And that worry relates to something I’ve been thinking about a lot lately: the role of non-farmers in creating a better food system. A writer friend, who’s a subsistence farmer up in Vermont, writes beautifully about life on the farm. Life separate from the nonsense of big box grocery stores, fast food restaurants, and all the challenges associated with eating well in the city. So many of us yearn for that kind of independence and connection to the land. It’s easy to think (and I’ve thought this many times) that the “best” way to live would be to raise all my food myself. Therein lies the rub: I’m not going to do that. Many, many other people are also not going to do that. 

So, how can we all manage to feel good about who we are, and how we live and eat? I suspect the answer to that question lies in appreciating the complexity of the challenge. For me, there are many answers:

  • For the local farm where I get my organic vegetables to be successful, people like me need to commit to buying their products.
  • For my local food coop to offer more and more local, organic food—and to do that at affordable prices—people like me need to commit to shopping there as well as voicing our hopes for how the store will run.
  • To achieve the dream of living in a neighborhood with more than a scant handful of homes featuring vegetable gardens, I have to step into the front yard to garden more publicly than I might like.
  • I need to say no to those Florida tomatoes, California strawberries and continue to read and learn about food—where it comes from, who’s involved in producing it and what my purchase of it might mean to the environment.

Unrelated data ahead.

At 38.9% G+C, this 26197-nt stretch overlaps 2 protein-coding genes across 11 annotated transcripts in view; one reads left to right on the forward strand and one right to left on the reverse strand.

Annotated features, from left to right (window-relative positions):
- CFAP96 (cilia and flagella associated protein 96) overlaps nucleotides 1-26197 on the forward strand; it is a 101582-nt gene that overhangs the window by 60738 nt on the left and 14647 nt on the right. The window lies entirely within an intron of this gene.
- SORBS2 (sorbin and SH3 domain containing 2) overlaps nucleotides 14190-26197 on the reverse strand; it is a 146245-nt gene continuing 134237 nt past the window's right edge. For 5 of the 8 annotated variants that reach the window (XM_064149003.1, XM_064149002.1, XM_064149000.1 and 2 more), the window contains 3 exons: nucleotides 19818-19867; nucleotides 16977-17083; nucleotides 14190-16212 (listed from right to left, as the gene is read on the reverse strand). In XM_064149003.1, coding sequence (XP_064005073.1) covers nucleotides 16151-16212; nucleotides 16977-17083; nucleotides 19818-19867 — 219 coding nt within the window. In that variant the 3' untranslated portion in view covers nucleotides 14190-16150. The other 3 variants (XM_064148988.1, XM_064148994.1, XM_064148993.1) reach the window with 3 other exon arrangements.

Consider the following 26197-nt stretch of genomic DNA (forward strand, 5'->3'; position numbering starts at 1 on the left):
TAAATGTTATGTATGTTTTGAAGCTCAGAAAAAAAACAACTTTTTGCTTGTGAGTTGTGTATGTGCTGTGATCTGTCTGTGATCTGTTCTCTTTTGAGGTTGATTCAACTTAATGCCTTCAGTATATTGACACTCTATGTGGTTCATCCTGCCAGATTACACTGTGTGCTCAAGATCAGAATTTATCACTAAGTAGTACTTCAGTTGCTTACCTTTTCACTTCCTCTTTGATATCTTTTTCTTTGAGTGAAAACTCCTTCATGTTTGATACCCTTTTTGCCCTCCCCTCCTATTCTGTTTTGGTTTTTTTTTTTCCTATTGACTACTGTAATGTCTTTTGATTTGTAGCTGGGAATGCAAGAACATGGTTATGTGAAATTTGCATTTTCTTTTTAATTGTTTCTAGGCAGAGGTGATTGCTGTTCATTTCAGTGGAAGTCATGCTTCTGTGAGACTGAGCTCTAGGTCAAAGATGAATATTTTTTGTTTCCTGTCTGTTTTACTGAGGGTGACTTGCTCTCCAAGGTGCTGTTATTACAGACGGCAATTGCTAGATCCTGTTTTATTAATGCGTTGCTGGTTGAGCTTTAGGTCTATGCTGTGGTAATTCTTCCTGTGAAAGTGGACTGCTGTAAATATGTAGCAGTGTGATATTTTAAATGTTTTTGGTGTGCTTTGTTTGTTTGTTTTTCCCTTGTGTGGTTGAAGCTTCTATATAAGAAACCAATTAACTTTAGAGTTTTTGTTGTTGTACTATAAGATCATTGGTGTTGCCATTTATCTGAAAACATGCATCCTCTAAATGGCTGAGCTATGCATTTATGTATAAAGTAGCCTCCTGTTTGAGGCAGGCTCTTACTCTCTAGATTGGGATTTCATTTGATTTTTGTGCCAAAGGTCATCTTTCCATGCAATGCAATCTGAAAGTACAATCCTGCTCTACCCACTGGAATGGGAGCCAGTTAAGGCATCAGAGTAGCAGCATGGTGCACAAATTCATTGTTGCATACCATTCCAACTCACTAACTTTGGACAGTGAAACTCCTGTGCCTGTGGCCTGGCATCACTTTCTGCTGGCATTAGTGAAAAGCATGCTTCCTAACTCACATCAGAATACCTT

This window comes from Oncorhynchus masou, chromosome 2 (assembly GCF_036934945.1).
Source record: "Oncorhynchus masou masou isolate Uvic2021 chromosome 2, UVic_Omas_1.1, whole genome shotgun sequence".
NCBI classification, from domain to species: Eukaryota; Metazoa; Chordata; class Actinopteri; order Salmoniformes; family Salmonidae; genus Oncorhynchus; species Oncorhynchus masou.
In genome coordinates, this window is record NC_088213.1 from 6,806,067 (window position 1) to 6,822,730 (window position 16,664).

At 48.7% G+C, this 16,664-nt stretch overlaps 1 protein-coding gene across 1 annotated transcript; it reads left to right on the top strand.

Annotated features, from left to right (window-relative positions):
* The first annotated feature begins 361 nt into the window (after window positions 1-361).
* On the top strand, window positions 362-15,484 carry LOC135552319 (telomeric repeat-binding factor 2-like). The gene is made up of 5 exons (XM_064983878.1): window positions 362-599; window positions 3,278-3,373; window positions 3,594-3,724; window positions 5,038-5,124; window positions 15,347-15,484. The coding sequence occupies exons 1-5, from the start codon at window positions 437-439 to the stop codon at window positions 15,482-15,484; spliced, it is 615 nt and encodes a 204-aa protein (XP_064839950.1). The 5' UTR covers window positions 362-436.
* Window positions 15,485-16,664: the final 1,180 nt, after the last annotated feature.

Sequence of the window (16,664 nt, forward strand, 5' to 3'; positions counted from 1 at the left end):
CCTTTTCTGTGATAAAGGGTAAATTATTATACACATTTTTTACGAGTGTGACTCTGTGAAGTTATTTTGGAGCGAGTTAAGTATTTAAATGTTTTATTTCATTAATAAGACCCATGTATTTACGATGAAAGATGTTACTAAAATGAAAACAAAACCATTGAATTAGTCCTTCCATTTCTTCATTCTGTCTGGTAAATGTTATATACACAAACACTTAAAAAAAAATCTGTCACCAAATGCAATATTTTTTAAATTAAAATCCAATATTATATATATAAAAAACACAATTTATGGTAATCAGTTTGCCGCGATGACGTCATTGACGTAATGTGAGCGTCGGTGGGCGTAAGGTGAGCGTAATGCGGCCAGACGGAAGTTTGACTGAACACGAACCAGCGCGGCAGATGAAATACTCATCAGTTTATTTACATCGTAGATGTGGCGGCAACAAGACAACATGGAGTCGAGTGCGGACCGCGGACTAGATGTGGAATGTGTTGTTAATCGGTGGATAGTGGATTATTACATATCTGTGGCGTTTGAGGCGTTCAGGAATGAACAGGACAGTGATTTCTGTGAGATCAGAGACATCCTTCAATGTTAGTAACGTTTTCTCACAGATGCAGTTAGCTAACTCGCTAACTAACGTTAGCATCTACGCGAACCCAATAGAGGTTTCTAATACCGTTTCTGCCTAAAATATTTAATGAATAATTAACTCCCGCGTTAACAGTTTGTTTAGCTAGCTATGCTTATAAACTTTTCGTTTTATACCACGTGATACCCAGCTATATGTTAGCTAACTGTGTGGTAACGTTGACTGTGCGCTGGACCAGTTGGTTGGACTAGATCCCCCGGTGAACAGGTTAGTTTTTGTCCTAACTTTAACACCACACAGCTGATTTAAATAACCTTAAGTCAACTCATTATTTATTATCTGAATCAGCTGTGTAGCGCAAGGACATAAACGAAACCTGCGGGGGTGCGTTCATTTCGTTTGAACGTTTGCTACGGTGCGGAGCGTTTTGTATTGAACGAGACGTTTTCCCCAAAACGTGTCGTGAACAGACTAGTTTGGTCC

• I need to dive into food questions as I find them, and be willing to scratch around for answers. Where do those cashews I love come from, and what’s involved in growing them?
  • I need to continue to ask my local food coop to please label produce with state of origin, helping me and other shoppers to make more conscious food decisions.

The reality is that relatively few people these days are able to feed themselves from their own land. But that fact doesn’t leave the rest of us behind in the quest for a more viable food system. There’s plenty for us to do. We are not without power. Not as long as dollars buy food.

The Hungry for Change discussion guide nudges us gently to take action, and to consider the impact of our own choices on our lives and the world around us. One by one, we tentatively committed to an action for which we’ll be accountable to the group next week. We spoke of things like journaling about our food, going without white flour and sugar, trying to crack the breakfast cereal habit and shopping completely from the farmers market for one week. It’s kind of scary to voice a commitment, even a small one, to a group. Mine was to journal about my food for a week.

I’m grateful to the Northwest Earth Institute for courses like this one. I’m a naturally curious person. I read a lot. I have tons of information rattling around in my head all the time. Talking about those thoughts breathes life into them and hearing what other people are thinking teaches me so much—even about myself. More importantly, once I talk about what’s really important to me, I really do want to do something to bring about change.